What are cell adhesion molecules?
Well they have adhesion molecules that are present on the
surface of cells that recognize other molecules in the body.
And sometimes these cell adhesion
molecules or CAMs as we often call
them, will promote cell-cell and
cell-extracellular matrix interactions.
So it may be that the molecule they
recognize is on the surface of another cell
or it may be that the molecule they recognize
is part of the extracellular matrix.
They can be expressed constitutively,
in other words they’re already there,
or they can be induced by pathogens and
host products during inflammation.
So following encounter with a pathogen or some host substance,
you might induce expression of the
gene for an adhesion molecule.
And an adhesion molecule that wasn’t there
previously now becomes expressed on the cell surface.
Sometimes adhesion molecules recognize the same adhesion
molecule on another cell, in other
words homophilic interactions.
But alternatively, an adhesion
molecule may recognize a different
adhesion molecule on another cell, heterophilic interaction.
There are five main groups of cell adhesion molecules: The
cadherins, the immunoglobulin-superfamily
cell adhesion molecules,
mucin-like cell adhesion molecules, group of adhesion molecules
called selectins and another quite
large family called the integrins.
Integrins are interesting because
they can signal in two different ways.
They are often present on the membrane of the cell in a
particular conformation, or the way that they’re folded, which
means that they are a very low affinity for the ligands
that they recognize and therefore are essentially inactive.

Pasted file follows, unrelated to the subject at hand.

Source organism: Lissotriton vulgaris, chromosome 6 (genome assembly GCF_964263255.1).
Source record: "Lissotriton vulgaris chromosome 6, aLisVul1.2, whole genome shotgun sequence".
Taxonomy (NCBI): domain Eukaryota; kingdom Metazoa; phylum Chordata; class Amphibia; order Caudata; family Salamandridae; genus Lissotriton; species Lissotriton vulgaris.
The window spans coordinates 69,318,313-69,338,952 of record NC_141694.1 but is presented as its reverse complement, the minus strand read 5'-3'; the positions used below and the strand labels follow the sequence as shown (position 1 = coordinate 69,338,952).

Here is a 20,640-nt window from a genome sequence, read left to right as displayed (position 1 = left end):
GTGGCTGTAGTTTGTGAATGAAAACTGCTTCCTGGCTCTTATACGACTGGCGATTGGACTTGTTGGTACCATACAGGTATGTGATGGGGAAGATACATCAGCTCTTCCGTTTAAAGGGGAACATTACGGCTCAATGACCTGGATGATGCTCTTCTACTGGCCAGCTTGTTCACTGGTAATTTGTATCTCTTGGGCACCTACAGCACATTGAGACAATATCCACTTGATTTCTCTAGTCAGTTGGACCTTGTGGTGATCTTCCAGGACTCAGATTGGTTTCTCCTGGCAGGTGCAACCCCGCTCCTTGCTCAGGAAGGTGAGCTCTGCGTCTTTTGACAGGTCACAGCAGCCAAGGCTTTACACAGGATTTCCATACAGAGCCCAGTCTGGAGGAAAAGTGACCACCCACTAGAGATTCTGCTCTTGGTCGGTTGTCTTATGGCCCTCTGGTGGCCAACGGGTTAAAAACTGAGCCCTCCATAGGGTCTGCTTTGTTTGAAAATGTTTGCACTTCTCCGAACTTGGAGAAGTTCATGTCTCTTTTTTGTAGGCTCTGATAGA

However, signaling from within the cell
involving the molecule talin interacting with
the actin network within the cell, can lead
to what is called inside-out signaling.
So the signal here is being
initiated from within the cell.
And that signal, being delivered
through talin allows a change in the
conformation, so that now you have a
high affinity active conformation.
And as you can see here these integrins are heterodimers, they
consist of two chains, an alpha (α) chain and a beta (β) chain.
And now, following this change in
conformation, the integrin is able
to interact with cell or extracellular
matrix adhesion molecules.
In contrast to inside-out signaling,
integrins can also interact
in a way that is perhaps more
typical when we think of signaling.
They can interact with an external ligand,
in other words outside-in signaling.
And in this situation, what happens is that ligands
lead to a cross linking of several integrin
heterodimers and molecules such as the kinase Src
and the molecule FAK are involved in this process.
And you get a clustering of several
integrin heterodimers together.
So there are multiple copies, that’s what the end there is
representing - multiple copies of
the integrins clustered together.
And this can lead to cell polarity
changes, to survival and migration
of the cells, due to changes in the
cytoskeleton and gene expression.